Standing in parliament last October, less than two months after becoming prime minister, Scott Morrison was visibly moved as he delivered the nation’s formal apology to the survivors of institutional child abuse.
“Look at the galleries, look at the Great Hall, look outside this place and you will see men and women from every walk of life, from every generation, and every part of our land. Crushed, abused, discarded and forgotten,” he told a packed house of parliamentarians, survivors and their supporters, some of them holding back tears.
“The crimes of ritual sexual abuse happened in schools, churches, youth groups, scout troops, orphanages, foster homes, sporting clubs, group homes, charities, and in family homes as well.”
“Ritual sexual abuse”? This was not a phrase used by the Royal Commission into Institutional Responses to Child Sex Abuse -- yet it had made its way the PM's historic address to the nation.
Why “ritual” abuse, and what does it mean?
Tim Stewart is a 51-year-old family man, Cronulla Sharks supporter, one-time operator of an online health food venture called Fruit Loop, a former bankrupt who came out of insolvency in 2015... and long-time friend of Scott Morrison.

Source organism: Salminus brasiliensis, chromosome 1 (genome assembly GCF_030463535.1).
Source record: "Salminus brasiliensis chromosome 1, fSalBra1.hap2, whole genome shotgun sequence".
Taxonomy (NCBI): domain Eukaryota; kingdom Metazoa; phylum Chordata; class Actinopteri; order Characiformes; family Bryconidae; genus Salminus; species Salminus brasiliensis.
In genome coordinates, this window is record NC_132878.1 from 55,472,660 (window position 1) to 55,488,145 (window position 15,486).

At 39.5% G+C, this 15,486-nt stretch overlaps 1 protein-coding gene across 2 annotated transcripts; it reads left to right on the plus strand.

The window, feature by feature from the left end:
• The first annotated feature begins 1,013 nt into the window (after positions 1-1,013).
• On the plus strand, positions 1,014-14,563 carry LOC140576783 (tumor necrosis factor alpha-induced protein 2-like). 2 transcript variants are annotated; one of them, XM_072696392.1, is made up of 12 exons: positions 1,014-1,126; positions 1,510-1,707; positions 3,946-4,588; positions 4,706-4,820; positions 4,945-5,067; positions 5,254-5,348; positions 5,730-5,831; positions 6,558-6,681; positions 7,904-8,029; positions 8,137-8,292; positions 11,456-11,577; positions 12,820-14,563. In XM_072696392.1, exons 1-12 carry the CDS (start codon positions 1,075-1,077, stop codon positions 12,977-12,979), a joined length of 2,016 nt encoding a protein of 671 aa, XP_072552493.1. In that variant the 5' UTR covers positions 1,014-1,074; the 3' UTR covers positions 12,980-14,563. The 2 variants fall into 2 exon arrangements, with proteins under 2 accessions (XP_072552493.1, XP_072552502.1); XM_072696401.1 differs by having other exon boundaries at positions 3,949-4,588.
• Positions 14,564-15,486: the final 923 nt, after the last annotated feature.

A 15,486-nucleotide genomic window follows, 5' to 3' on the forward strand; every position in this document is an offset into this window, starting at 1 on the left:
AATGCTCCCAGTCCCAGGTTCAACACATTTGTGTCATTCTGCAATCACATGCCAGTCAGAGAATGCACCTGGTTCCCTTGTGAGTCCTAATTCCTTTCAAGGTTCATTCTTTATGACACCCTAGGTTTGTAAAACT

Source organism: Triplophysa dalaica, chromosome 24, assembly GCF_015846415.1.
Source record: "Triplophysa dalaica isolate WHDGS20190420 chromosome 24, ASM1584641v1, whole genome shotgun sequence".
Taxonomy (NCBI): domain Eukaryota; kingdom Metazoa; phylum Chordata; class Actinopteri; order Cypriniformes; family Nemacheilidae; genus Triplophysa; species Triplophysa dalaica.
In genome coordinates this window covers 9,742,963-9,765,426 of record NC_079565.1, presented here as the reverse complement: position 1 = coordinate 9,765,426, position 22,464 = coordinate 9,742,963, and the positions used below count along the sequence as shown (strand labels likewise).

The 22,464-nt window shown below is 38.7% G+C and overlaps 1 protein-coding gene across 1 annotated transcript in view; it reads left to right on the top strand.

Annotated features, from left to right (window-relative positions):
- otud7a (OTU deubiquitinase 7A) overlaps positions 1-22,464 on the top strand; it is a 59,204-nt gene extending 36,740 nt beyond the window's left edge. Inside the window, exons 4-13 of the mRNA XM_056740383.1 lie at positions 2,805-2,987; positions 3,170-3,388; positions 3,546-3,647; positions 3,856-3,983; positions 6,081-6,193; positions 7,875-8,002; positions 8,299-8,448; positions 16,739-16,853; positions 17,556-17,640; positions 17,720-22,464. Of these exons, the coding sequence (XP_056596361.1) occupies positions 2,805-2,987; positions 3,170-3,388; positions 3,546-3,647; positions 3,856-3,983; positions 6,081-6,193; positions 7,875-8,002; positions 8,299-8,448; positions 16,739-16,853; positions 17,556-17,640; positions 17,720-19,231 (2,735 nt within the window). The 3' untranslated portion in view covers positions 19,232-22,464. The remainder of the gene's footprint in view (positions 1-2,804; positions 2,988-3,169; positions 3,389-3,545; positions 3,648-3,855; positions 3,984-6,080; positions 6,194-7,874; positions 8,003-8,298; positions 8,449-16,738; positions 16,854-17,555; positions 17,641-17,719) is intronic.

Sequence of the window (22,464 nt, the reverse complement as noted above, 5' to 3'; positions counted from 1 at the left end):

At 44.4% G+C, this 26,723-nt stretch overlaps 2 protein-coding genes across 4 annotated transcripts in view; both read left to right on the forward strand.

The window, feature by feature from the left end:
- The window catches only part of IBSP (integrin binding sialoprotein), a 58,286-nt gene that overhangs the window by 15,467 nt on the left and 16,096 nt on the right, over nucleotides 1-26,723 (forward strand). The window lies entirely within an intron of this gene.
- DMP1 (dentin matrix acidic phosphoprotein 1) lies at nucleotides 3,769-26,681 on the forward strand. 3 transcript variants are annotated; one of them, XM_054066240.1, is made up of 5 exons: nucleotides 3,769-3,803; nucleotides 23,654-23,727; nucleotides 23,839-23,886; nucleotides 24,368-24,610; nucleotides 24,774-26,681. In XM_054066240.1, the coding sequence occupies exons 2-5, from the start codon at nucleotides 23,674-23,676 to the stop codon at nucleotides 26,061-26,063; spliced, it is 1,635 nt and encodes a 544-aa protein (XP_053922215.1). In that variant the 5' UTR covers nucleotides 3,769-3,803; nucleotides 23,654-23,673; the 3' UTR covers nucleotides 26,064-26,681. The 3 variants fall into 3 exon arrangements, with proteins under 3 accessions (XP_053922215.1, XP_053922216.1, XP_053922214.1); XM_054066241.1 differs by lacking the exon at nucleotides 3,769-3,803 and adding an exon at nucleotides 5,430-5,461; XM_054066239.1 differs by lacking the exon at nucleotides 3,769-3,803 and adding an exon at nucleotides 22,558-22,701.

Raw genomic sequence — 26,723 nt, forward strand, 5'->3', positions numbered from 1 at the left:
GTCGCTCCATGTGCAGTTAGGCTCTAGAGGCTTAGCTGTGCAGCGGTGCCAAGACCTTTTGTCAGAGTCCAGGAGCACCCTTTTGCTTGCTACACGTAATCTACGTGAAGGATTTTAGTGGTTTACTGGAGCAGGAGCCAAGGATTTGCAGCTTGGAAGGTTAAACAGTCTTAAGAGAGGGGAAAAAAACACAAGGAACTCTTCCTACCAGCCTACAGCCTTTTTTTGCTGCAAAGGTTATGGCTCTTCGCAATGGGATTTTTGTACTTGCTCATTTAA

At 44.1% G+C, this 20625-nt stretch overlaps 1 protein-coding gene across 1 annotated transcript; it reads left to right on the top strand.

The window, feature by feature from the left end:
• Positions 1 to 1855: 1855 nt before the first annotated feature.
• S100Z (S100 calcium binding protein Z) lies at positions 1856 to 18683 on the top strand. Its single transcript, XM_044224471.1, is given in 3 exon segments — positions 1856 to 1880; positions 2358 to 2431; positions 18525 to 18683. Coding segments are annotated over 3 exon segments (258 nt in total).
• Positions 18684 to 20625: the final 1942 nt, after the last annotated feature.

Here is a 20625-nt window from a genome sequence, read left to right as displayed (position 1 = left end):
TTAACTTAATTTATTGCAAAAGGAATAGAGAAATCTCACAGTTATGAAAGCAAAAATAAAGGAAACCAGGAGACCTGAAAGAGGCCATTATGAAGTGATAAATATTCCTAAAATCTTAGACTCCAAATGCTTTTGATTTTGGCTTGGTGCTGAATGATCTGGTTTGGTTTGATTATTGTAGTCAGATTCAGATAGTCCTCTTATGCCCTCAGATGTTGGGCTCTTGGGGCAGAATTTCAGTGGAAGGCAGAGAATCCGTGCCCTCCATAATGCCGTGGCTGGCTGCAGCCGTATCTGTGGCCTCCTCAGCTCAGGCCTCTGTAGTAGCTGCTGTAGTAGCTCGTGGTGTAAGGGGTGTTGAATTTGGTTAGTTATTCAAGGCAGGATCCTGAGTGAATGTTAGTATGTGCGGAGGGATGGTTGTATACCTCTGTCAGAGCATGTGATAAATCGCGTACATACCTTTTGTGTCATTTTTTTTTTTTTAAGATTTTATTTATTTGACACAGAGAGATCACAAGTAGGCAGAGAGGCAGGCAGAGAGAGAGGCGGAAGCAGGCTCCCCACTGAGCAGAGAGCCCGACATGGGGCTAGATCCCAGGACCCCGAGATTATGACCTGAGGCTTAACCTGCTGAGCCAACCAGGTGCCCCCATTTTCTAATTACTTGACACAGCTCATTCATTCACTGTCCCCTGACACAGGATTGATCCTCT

Stewart is also a prominent promoter of the US-based far-right "QAnon" conspiracy movement that believes there is a secret "deep state" plot against Donald Trump and a cabal of Satan-worshiping paedophiles who rule the world and control politicians and the media. The FBI has identified fringe conspiracy theories, including those promoted by QAnon, as a domestic terrorist threat in the US.
Stewart’s wife is best friends with the prime minister’s wife, Jenny Morrison, a relationship which goes back to teenage years. The two women have been bridesmaids at each others’ weddings and, since August, Stewart's wife has been employed by the Department of Prime Minister and Cabinet on the recommendation of the prime minister’s office, working at the PM’s Sydney residence Kirribilli House.